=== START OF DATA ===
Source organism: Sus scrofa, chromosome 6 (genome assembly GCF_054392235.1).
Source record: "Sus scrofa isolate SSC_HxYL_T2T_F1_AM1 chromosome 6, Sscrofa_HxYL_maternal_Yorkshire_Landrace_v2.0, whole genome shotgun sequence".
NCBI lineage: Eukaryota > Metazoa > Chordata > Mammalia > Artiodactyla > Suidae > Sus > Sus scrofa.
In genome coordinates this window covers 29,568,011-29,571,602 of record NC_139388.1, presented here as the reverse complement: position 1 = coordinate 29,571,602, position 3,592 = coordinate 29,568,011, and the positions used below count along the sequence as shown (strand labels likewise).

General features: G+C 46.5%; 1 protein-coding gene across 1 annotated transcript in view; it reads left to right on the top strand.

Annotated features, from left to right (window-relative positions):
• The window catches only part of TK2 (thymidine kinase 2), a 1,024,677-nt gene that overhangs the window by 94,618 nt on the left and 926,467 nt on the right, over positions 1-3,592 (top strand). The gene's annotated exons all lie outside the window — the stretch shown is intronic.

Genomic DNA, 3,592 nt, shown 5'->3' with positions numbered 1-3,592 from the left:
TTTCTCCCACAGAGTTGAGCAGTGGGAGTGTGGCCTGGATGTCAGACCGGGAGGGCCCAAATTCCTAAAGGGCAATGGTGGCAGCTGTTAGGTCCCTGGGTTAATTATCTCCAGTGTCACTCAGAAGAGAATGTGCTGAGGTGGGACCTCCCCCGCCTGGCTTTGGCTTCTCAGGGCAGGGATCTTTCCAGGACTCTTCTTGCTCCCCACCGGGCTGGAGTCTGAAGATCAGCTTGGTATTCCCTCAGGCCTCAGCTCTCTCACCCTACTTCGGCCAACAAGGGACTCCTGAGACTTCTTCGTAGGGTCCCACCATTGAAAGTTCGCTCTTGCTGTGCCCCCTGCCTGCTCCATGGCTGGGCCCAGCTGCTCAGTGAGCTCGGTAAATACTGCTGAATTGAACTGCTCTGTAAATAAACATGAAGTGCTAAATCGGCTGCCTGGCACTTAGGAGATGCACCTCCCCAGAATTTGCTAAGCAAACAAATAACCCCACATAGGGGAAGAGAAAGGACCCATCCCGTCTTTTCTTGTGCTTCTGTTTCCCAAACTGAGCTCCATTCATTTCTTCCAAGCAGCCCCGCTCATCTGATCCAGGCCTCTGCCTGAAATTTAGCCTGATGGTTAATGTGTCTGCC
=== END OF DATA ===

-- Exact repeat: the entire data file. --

Source organism: Sus scrofa, chromosome 6 (genome assembly GCF_054392235.1).
Source record: "Sus scrofa isolate SSC_HxYL_T2T_F1_AM1 chromosome 6, Sscrofa_HxYL_maternal_Yorkshire_Landrace_v2.0, whole genome shotgun sequence".
NCBI lineage: Eukaryota > Metazoa > Chordata > Mammalia > Artiodactyla > Suidae > Sus > Sus scrofa.
In genome coordinates this window covers 29,568,011-29,571,602 of record NC_139388.1, presented here as the reverse complement: position 1 = coordinate 29,571,602, position 3,592 = coordinate 29,568,011, and the positions used below count along the sequence as shown (strand labels likewise).

General features: G+C 46.5%; 1 protein-coding gene across 1 annotated transcript in view; it reads left to right on the top strand.

Annotated features, from left to right (window-relative positions):
• The window catches only part of TK2 (thymidine kinase 2), a 1,024,677-nt gene that overhangs the window by 94,618 nt on the left and 926,467 nt on the right, over positions 1-3,592 (top strand). The gene's annotated exons all lie outside the window — the stretch shown is intronic.

Genomic DNA, 3,592 nt, shown 5'->3' with positions numbered 1-3,592 from the left:
TTTCTCCCACAGAGTTGAGCAGTGGGAGTGTGGCCTGGATGTCAGACCGGGAGGGCCCAAATTCCTAAAGGGCAATGGTGGCAGCTGTTAGGTCCCTGGGTTAATTATCTCCAGTGTCACTCAGAAGAGAATGTGCTGAGGTGGGACCTCCCCCGCCTGGCTTTGGCTTCTCAGGGCAGGGATCTTTCCAGGACTCTTCTTGCTCCCCACCGGGCTGGAGTCTGAAGATCAGCTTGGTATTCCCTCAGGCCTCAGCTCTCTCACCCTACTTCGGCCAACAAGGGACTCCTGAGACTTCTTCGTAGGGTCCCACCATTGAAAGTTCGCTCTTGCTGTGCCCCCTGCCTGCTCCATGGCTGGGCCCAGCTGCTCAGTGAGCTCGGTAAATACTGCTGAATTGAACTGCTCTGTAAATAAACATGAAGTGCTAAATCGGCTGCCTGGCACTTAGGAGATGCACCTCCCCAGAATTTGCTAAGCAAACAAATAACCCCACATAGGGGAAGAGAAAGGACCCATCCCGTCTTTTCTTGTGCTTCTGTTTCCCAAACTGAGCTCCATTCATTTCTTCCAAGCAGCCCCGCTCATCTGATCCAGGCCTCTGCCTGAAATTTAGCCTGATGGTTAATGTGTCTGCC